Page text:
A Boy and his Blob (Wii)
Story: A blob falls to Earth, searching for help. He finds a young boy and together they set off to defeat the evil Emperor who is terrorising Blobolonia.
This task involves a surprising number of jelly beans.
Gameplay: You control the boy as he explores the 2D platform levels. On his own he can't do much other than make tiny jumps, push small objects and come to a sticky end. Progress requires feeding the blob specific types of jelly bean to transform into useful objects. The available objects include a ladder, anvil, space hopper, giant hamster ball and (improbably) a hole.
The main levels are more about puzzling than quick reflexes. The boy is extremely fragile and guiding him past environmental hazards, dead ends and evil blobs is a case of working out which beans to use, in which order and where to throw them.
Each of the 40 levels has treasure chests hidden within it. Finding all three unlocks one of another 40 bonus challenge levels. These don't have to be completed to finish the game but getting through each one unlocks rewards such as concept art. The challenge levels tend to concentrate on exploring the uses of a single type of bean or on harder platforming.
There are no pointless motion controls. In fact, the game can be played using the Classic controller.
Difficulty: Seven-year-olds should be able to take a crack at it with some help.
Save System: Automatic save at the end of the level only. This can become a bit of an issue on later levels. That said, if you do have to quit halfway for some reason and come back later, making your way through a level is much quicker second time round.
The game only has one saved game slot.
Count it. One.
Whose idea was that? Only one person can play through the game at a time on any given Wii unless they're prepared to share a saved game (which takes away much of the fun of finding the treasure chests).
There's absolutely no reason for this and it's just stupid. The only way around the problem is for every player to have their own SD card and move their saved game onto it after every play session. (Copying isn't enough. The data has to be moved entirely off the Wii and onto the card.) This is a fair amount of hassle, is potentially costly, and has the clear risk of a deletion disaster.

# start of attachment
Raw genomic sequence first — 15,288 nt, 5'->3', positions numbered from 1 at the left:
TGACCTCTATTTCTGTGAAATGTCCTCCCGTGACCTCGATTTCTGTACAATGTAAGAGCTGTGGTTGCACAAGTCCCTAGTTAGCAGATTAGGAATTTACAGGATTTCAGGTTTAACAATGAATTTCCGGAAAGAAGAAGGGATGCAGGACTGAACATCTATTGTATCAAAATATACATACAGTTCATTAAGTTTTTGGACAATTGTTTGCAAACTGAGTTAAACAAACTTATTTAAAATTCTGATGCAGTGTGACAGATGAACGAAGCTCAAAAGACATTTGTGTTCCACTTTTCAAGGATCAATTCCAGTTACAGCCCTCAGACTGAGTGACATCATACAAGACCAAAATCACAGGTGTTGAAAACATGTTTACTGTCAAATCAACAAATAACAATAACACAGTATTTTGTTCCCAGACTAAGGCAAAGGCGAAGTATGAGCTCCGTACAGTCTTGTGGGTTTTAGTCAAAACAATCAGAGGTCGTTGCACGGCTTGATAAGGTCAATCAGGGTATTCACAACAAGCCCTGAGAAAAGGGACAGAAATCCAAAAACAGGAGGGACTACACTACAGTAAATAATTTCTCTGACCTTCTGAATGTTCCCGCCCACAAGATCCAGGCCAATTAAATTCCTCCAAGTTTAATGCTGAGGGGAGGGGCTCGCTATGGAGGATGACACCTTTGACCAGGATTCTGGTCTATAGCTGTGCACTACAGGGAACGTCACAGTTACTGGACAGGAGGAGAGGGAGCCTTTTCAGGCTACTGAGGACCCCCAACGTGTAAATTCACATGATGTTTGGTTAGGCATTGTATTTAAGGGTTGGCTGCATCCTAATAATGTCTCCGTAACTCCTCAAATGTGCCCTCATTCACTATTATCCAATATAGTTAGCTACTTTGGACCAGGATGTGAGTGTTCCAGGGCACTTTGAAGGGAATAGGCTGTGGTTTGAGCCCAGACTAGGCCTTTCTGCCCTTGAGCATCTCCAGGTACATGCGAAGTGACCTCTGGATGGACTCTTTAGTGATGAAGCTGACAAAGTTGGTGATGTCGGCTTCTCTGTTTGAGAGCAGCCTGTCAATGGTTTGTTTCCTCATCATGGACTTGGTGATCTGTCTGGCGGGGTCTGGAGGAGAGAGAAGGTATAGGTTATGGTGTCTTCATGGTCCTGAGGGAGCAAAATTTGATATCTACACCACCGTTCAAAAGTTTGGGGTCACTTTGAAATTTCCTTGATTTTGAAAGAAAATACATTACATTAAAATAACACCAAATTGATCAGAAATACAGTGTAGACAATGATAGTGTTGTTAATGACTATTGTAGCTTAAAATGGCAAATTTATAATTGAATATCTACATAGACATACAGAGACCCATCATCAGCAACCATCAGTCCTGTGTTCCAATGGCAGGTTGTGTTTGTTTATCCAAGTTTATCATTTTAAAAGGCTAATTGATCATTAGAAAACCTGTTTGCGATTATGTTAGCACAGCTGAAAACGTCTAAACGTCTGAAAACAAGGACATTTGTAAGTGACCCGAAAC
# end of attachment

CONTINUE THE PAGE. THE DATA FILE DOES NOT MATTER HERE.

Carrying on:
It's insane and worth thinking about carefully if more than one person in your household is going to want to play.
Comments: Sprog2 (aged 7) took one look at the box of this game and jumped up and down in excitement. He instantly loved the blob. I think he wants one of his own...
The game is initially a bit confusing, thanks to a lack of menus and tutorials. There's a short cut-scene and then you're pretty much left to your own devices. You have to work out the controls and mechanics for yourself. This adds to the haunting atmosphere but isn't entirely helpful. Fortunately, the graphics are deeply endearing, maintaining interest until the basic concepts have established themselves and the puzzles becoming absorbing in their own right. Watching the boy hug the blob is enough to make even the toughest housedad go, 'Aaaahhhhh...'
The first few levels are pretty easy, with lots of signposts showing which beans to use. These gradually peter out, though, and the treasure chests become better hidden, causing the game to require much more thought. Despite only having access to a maximum of eight types of bean in any given level, there are still often multiple ways to negotiate obstacles. It's easy to end up trying some convoluted series transformations, only to suddenly realise there's a much simpler solution. Controlling some of the blob's forms can be a trifle fiddly but the actual puzzling is a joy.
Collecting all the treasure chests quickly becomes obsessive (particularly for children) and greatly adds to the longevity of the game. There's an excellent balance of exploration, problem-solving and platforming. The numerous checkpoints, infinite lives and endless jelly beans help avoid frustration but the clever puzzles ensure the game maintains a steadily increasing challenge. Besides, although there's no great penalty for dying, the hand-drawn animation ensures a little pang of guilt every time you carelessly guide the boy to his doom (especially whenever the blob is close at hand to mope).
With heart-warming graphics and intuitive but complex gameplay, A Boy and his Blob is fun, challenging and charming.
When it comes right down to it, I want my own blob, too...
Conclusion: Essential... as long as you have enough memory cards to go round.
Graphics: Touching and beautiful. Imagine what a game based on Laura's Star would look like.
Length: Medium (if you make sure to collect everything).
Rating: 5/5 if you don't have to share it with anyone (or you simply don't tell them about it).